British adults with intakes below the lower reference nutrient intake.

The authors noted that the potential risks associated with high red meat consumption in relation to chronic diseases have received considerable attention, but these were largely based on observational studies that were vulnerable to confounding by other dietary and lifestyle factors that influence disease risk.

“For example, high red meat intake is associated with low fruit, whole grain and nut intake, and high oil oil intake, which is expected to influence disease risk.”

They also noted that while some recent systematic reviews and meta-analyses, based on observational data, had reported positive associations between higher consumption of red and processed meat and the incidence of cancer, cardiovascular disease and type 2 diabetes, similar analyzes had reported clinically insignificant associations with chronic diseases. risks or clear differences between the risks attributed to lean versus processed meat or between meat subtypes.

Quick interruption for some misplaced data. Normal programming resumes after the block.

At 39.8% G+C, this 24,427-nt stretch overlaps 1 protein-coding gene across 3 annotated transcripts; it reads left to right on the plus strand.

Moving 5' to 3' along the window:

“In a systematic review and meta-regression, unprocessed red meat had a weak association with colorectal cancer, breast cancer, type 2 diabetes and ischemic heart disease, and no association with ischemic stroke or haemorrhagic stroke.”

The review also noted that vegan diets for older adults can present challenges with muscle mass and strength maintenance.

Animal proteins tend to have superior protein quality and anabolic potential, especially for whole-body anabolic efficiency, compared to plant proteins.

Further research into meat-free diets is needed

The review concluded that a large-scale shift to plant-based diets may not benefit adults vulnerable to suboptimal nutrient intake, such as women of childbearing age and the elderly, and called for further research.

“Future research should reduce confusion and bias by comparing lean red meat within a balanced diet versus meat-free diets to determine benefits and risks.”

The link to the review in the animal magazine can be found here